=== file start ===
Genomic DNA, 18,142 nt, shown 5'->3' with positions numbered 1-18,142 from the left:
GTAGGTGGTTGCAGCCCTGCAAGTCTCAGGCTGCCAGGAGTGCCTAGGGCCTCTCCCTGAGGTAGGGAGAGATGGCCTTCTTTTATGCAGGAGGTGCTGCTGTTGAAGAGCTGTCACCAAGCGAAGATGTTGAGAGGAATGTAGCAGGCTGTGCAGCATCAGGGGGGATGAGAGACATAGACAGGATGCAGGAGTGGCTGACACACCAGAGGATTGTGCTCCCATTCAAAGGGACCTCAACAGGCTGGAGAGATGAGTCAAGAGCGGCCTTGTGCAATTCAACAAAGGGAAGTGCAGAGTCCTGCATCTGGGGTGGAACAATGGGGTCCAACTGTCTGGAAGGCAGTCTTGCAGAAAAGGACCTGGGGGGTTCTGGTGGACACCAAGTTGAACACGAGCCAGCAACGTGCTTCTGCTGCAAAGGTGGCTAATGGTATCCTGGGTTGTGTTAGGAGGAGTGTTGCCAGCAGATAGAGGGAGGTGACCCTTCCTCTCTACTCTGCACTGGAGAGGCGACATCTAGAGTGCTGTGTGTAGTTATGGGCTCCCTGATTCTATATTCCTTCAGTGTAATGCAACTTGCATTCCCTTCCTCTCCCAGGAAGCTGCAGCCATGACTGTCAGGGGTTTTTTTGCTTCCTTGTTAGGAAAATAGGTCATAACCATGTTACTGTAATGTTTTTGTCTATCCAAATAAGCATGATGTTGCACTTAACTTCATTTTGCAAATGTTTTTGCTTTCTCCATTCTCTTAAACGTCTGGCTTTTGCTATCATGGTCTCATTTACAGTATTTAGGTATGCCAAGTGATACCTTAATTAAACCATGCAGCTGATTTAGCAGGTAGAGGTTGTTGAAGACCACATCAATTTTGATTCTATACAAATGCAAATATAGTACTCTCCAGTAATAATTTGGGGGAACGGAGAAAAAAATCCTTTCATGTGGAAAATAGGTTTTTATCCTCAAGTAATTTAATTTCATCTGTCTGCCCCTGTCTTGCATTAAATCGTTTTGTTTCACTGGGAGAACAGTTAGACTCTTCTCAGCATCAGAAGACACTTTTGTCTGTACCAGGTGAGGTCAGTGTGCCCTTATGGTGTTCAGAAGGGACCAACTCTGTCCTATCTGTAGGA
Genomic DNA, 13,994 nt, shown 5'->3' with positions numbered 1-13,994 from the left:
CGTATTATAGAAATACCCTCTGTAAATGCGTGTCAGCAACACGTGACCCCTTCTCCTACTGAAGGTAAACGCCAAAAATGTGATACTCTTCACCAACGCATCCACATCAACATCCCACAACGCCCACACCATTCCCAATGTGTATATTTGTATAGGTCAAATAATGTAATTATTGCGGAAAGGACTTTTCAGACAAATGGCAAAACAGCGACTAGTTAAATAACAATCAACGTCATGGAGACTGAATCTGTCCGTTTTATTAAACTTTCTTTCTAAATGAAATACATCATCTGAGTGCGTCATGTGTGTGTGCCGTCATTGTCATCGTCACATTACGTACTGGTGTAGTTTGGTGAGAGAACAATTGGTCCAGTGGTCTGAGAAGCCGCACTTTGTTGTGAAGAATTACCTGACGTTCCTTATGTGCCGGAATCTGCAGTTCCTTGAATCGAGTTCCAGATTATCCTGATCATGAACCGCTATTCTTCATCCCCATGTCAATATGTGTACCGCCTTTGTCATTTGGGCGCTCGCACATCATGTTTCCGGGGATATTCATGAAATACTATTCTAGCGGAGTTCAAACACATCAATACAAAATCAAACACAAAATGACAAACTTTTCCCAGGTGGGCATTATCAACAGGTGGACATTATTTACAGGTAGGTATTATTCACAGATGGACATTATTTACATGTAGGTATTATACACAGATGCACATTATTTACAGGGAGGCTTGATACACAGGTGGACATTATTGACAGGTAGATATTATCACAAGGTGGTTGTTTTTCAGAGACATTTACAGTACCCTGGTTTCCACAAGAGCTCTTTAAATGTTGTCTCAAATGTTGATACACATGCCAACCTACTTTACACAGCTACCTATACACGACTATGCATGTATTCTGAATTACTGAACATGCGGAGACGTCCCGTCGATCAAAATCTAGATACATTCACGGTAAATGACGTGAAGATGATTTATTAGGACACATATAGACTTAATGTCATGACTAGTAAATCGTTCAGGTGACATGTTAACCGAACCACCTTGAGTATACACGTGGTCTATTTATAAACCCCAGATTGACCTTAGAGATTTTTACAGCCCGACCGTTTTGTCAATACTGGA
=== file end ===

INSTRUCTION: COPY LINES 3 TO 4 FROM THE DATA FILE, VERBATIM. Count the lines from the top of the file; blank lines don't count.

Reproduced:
Genomic DNA, 13,994 nt, shown 5'->3' with positions numbered 1-13,994 from the left:
CGTATTATAGAAATACCCTCTGTAAATGCGTGTCAGCAACACGTGACCCCTTCTCCTACTGAAGGTAAACGCCAAAAATGTGATACTCTTCACCAACGCATCCACATCAACATCCCACAACGCCCACACCATTCCCAATGTGTATATTTGTATAGGTCAAATAATGTAATTATTGCGGAAAGGACTTTTCAGACAAATGGCAAAACAGCGACTAGTTAAATAACAATCAACGTCATGGAGACTGAATCTGTCCGTTTTATTAAACTTTCTTTCTAAATGAAATACATCATCTGAGTGCGTCATGTGTGTGTGCCGTCATTGTCATCGTCACATTACGTACTGGTGTAGTTTGGTGAGAGAACAATTGGTCCAGTGGTCTGAGAAGCCGCACTTTGTTGTGAAGAATTACCTGACGTTCCTTATGTGCCGGAATCTGCAGTTCCTTGAATCGAGTTCCAGATTATCCTGATCATGAACCGCTATTCTTCATCCCCATGTCAATATGTGTACCGCCTTTGTCATTTGGGCGCTCGCACATCATGTTTCCGGGGATATTCATGAAATACTATTCTAGCGGAGTTCAAACACATCAATACAAAATCAAACACAAAATGACAAACTTTTCCCAGGTGGGCATTATCAACAGGTGGACATTATTTACAGGTAGGTATTATTCACAGATGGACATTATTTACATGTAGGTATTATACACAGATGCACATTATTTACAGGGAGGCTTGATACACAGGTGGACATTATTGACAGGTAGATATTATCACAAGGTGGTTGTTTTTCAGAGACATTTACAGTACCCTGGTTTCCACAAGAGCTCTTTAAATGTTGTCTCAAATGTTGATACACATGCCAACCTACTTTACACAGCTACCTATACACGACTATGCATGTATTCTGAATTACTGAACATGCGGAGACGTCCCGTCGATCAAAATCTAGATACATTCACGGTAAATGACGTGAAGATGATTTATTAGGACACATATAGACTTAATGTCATGACTAGTAAATCGTTCAGGTGACATGTTAACCGAACCACCTTGAGTATACACGTGGTCTATTTATAAACCCCAGATTGACCTTAGAGATTTTTACAGCCCGACCGTTTTGTCAATACTGGA